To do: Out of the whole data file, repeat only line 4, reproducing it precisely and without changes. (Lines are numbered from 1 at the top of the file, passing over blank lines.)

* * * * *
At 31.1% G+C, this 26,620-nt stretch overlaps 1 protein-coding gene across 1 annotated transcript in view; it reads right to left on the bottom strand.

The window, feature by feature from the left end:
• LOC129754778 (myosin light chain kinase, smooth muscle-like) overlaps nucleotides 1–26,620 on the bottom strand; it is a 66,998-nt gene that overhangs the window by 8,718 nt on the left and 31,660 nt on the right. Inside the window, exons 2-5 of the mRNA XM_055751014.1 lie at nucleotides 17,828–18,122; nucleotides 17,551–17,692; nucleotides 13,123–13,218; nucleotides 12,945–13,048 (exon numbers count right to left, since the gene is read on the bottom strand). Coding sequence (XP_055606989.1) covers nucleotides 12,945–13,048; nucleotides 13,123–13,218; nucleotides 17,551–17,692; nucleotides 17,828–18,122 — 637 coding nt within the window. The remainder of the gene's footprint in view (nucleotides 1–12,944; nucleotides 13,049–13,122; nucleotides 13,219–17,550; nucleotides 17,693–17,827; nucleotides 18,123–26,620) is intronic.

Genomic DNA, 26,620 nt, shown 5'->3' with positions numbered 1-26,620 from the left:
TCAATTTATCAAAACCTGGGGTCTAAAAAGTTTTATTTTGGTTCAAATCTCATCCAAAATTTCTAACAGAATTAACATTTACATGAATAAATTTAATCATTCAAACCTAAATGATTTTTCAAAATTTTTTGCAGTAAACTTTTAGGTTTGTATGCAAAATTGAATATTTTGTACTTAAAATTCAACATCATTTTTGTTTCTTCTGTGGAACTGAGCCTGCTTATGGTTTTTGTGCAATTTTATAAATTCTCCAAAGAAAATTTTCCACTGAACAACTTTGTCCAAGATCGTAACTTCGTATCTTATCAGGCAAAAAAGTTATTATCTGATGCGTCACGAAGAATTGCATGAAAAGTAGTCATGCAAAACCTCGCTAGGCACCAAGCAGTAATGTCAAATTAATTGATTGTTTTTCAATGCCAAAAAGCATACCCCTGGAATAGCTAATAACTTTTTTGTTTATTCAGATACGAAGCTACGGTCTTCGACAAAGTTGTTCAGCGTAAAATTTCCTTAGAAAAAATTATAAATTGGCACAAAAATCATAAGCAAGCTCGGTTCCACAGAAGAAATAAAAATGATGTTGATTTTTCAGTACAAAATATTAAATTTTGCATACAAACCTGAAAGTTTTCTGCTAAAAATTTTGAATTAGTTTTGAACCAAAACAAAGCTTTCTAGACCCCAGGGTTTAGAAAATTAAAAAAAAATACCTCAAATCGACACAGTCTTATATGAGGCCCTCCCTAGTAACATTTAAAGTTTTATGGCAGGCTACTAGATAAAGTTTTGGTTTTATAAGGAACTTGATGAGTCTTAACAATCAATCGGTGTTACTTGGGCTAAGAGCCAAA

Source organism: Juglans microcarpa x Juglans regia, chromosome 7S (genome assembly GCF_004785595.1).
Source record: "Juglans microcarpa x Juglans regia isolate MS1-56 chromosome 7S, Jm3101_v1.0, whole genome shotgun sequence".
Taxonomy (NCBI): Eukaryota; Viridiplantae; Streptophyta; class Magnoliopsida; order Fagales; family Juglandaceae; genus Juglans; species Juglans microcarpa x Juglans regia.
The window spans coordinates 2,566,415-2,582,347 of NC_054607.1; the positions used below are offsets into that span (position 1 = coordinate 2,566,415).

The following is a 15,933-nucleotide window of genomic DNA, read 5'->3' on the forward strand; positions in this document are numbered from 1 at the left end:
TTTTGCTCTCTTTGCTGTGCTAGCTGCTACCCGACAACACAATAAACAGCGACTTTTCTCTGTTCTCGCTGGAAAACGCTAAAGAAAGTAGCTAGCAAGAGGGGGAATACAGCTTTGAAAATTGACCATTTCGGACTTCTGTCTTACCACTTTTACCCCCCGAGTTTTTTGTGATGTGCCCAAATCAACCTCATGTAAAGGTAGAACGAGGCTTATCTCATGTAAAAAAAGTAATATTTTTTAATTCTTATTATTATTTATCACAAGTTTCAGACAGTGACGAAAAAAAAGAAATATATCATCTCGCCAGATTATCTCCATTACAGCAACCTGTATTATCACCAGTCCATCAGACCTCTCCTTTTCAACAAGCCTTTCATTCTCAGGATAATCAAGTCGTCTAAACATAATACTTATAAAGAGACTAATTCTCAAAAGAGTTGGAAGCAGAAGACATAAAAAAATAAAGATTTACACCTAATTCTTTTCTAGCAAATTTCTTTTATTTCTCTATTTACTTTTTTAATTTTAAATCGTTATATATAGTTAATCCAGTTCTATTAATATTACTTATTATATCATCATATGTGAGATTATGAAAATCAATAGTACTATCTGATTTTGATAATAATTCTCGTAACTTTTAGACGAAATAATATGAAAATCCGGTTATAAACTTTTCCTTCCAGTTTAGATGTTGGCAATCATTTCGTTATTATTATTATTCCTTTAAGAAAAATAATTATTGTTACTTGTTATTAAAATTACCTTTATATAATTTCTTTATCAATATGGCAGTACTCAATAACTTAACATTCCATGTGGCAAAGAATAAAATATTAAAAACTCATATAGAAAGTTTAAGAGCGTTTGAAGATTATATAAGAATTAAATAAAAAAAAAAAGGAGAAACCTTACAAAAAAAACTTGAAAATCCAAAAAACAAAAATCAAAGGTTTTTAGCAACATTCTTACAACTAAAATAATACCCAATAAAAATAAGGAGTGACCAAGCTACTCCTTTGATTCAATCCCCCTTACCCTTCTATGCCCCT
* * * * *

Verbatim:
Genomic DNA, 26,620 nt, shown 5'->3' with positions numbered 1-26,620 from the left: